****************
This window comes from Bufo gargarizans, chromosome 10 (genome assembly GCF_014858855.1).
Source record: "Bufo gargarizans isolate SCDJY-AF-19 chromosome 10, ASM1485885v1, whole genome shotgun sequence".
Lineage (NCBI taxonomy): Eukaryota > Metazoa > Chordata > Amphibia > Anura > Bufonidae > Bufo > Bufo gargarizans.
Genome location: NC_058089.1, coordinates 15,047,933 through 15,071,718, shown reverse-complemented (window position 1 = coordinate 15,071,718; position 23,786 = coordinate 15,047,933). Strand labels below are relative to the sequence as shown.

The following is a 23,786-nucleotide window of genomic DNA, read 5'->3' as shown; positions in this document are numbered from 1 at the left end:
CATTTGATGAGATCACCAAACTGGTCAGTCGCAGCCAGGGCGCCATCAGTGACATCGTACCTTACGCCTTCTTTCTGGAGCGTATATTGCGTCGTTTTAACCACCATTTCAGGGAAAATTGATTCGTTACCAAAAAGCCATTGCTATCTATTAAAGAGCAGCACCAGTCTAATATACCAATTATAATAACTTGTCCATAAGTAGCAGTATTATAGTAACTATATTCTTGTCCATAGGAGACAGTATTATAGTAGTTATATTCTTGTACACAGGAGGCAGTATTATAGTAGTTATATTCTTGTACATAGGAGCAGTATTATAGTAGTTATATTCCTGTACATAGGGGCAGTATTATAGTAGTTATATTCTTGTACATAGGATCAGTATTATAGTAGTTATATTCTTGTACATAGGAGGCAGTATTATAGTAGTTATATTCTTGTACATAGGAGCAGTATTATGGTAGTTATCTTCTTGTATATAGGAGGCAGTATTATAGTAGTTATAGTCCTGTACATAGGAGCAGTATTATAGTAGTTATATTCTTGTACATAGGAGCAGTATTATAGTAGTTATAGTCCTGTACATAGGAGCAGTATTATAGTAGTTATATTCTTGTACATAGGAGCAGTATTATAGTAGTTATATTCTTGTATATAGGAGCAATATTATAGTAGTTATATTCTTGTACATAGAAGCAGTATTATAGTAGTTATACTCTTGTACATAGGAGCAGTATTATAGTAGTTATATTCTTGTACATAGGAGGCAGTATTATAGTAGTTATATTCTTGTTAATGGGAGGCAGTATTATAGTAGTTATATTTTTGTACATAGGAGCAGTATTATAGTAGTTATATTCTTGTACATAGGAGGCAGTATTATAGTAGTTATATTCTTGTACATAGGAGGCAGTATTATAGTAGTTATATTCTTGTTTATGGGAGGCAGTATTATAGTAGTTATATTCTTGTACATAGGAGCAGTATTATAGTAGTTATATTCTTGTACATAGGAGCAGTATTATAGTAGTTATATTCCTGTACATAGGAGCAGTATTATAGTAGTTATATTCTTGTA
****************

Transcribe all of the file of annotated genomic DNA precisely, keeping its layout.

This window comes from Bufo gargarizans, chromosome 10 (genome assembly GCF_014858855.1).
Source record: "Bufo gargarizans isolate SCDJY-AF-19 chromosome 10, ASM1485885v1, whole genome shotgun sequence".
Lineage (NCBI taxonomy): Eukaryota > Metazoa > Chordata > Amphibia > Anura > Bufonidae > Bufo > Bufo gargarizans.
Genome location: NC_058089.1, coordinates 15,047,933 through 15,071,718, shown reverse-complemented (window position 1 = coordinate 15,071,718; position 23,786 = coordinate 15,047,933). Strand labels below are relative to the sequence as shown.

The following is a 23,786-nucleotide window of genomic DNA, read 5'->3' as shown; positions in this document are numbered from 1 at the left end:
CATTTGATGAGATCACCAAACTGGTCAGTCGCAGCCAGGGCGCCATCAGTGACATCGTACCTTACGCCTTCTTTCTGGAGCGTATATTGCGTCGTTTTAACCACCATTTCAGGGAAAATTGATTCGTTACCAAAAAGCCATTGCTATCTATTAAAGAGCAGCACCAGTCTAATATACCAATTATAATAACTTGTCCATAAGTAGCAGTATTATAGTAACTATATTCTTGTCCATAGGAGACAGTATTATAGTAGTTATATTCTTGTACACAGGAGGCAGTATTATAGTAGTTATATTCTTGTACATAGGAGCAGTATTATAGTAGTTATATTCCTGTACATAGGGGCAGTATTATAGTAGTTATATTCTTGTACATAGGATCAGTATTATAGTAGTTATATTCTTGTACATAGGAGGCAGTATTATAGTAGTTATATTCTTGTACATAGGAGCAGTATTATGGTAGTTATCTTCTTGTATATAGGAGGCAGTATTATAGTAGTTATAGTCCTGTACATAGGAGCAGTATTATAGTAGTTATATTCTTGTACATAGGAGCAGTATTATAGTAGTTATAGTCCTGTACATAGGAGCAGTATTATAGTAGTTATATTCTTGTACATAGGAGCAGTATTATAGTAGTTATATTCTTGTATATAGGAGCAATATTATAGTAGTTATATTCTTGTACATAGAAGCAGTATTATAGTAGTTATACTCTTGTACATAGGAGCAGTATTATAGTAGTTATATTCTTGTACATAGGAGGCAGTATTATAGTAGTTATATTCTTGTTAATGGGAGGCAGTATTATAGTAGTTATATTTTTGTACATAGGAGCAGTATTATAGTAGTTATATTCTTGTACATAGGAGGCAGTATTATAGTAGTTATATTCTTGTACATAGGAGGCAGTATTATAGTAGTTATATTCTTGTTTATGGGAGGCAGTATTATAGTAGTTATATTCTTGTACATAGGAGCAGTATTATAGTAGTTATATTCTTGTACATAGGAGCAGTATTATAGTAGTTATATTCCTGTACATAGGAGCAGTATTATAGTAGTTATATTCTTGTA